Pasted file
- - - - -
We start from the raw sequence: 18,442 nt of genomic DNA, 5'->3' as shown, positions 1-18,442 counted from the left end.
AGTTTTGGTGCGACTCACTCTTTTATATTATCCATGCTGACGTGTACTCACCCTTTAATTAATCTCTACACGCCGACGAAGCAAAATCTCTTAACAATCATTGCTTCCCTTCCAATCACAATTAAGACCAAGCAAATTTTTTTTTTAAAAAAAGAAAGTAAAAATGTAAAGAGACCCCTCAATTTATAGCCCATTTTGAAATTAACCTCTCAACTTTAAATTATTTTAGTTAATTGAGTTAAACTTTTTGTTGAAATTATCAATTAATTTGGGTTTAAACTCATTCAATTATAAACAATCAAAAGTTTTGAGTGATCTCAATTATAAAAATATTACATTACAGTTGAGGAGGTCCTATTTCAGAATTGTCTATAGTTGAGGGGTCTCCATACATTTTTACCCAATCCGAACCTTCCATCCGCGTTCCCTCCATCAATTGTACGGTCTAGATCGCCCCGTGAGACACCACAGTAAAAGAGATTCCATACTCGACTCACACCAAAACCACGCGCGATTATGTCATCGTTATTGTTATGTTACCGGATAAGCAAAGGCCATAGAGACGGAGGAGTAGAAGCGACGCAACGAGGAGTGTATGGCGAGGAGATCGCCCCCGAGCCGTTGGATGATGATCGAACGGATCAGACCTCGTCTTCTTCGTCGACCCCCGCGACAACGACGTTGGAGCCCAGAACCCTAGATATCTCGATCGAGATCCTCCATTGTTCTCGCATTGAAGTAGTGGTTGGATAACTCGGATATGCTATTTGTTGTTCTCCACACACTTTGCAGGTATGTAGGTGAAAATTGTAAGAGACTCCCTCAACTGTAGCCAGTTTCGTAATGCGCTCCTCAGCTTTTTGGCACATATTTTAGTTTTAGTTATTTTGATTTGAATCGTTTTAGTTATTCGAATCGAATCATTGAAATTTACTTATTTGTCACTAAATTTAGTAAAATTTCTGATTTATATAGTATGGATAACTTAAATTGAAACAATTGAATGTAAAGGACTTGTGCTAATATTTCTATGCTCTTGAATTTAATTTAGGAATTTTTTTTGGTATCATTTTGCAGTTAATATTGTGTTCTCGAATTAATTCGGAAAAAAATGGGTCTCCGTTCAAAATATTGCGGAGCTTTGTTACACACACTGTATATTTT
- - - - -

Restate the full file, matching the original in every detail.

We start from the raw sequence: 18,442 nt of genomic DNA, 5'->3' as shown, positions 1-18,442 counted from the left end.
AGTTTTGGTGCGACTCACTCTTTTATATTATCCATGCTGACGTGTACTCACCCTTTAATTAATCTCTACACGCCGACGAAGCAAAATCTCTTAACAATCATTGCTTCCCTTCCAATCACAATTAAGACCAAGCAAATTTTTTTTTTAAAAAAAGAAAGTAAAAATGTAAAGAGACCCCTCAATTTATAGCCCATTTTGAAATTAACCTCTCAACTTTAAATTATTTTAGTTAATTGAGTTAAACTTTTTGTTGAAATTATCAATTAATTTGGGTTTAAACTCATTCAATTATAAACAATCAAAAGTTTTGAGTGATCTCAATTATAAAAATATTACATTACAGTTGAGGAGGTCCTATTTCAGAATTGTCTATAGTTGAGGGGTCTCCATACATTTTTACCCAATCCGAACCTTCCATCCGCGTTCCCTCCATCAATTGTACGGTCTAGATCGCCCCGTGAGACACCACAGTAAAAGAGATTCCATACTCGACTCACACCAAAACCACGCGCGATTATGTCATCGTTATTGTTATGTTACCGGATAAGCAAAGGCCATAGAGACGGAGGAGTAGAAGCGACGCAACGAGGAGTGTATGGCGAGGAGATCGCCCCCGAGCCGTTGGATGATGATCGAACGGATCAGACCTCGTCTTCTTCGTCGACCCCCGCGACAACGACGTTGGAGCCCAGAACCCTAGATATCTCGATCGAGATCCTCCATTGTTCTCGCATTGAAGTAGTGGTTGGATAACTCGGATATGCTATTTGTTGTTCTCCACACACTTTGCAGGTATGTAGGTGAAAATTGTAAGAGACTCCCTCAACTGTAGCCAGTTTCGTAATGCGCTCCTCAGCTTTTTGGCACATATTTTAGTTTTAGTTATTTTGATTTGAATCGTTTTAGTTATTCGAATCGAATCATTGAAATTTACTTATTTGTCACTAAATTTAGTAAAATTTCTGATTTATATAGTATGGATAACTTAAATTGAAACAATTGAATGTAAAGGACTTGTGCTAATATTTCTATGCTCTTGAATTTAATTTAGGAATTTTTTTTGGTATCATTTTGCAGTTAATATTGTGTTCTCGAATTAATTCGGAAAAAAATGGGTCTCCGTTCAAAATATTGCGGAGCTTTGTTACACACACTGTATATTTT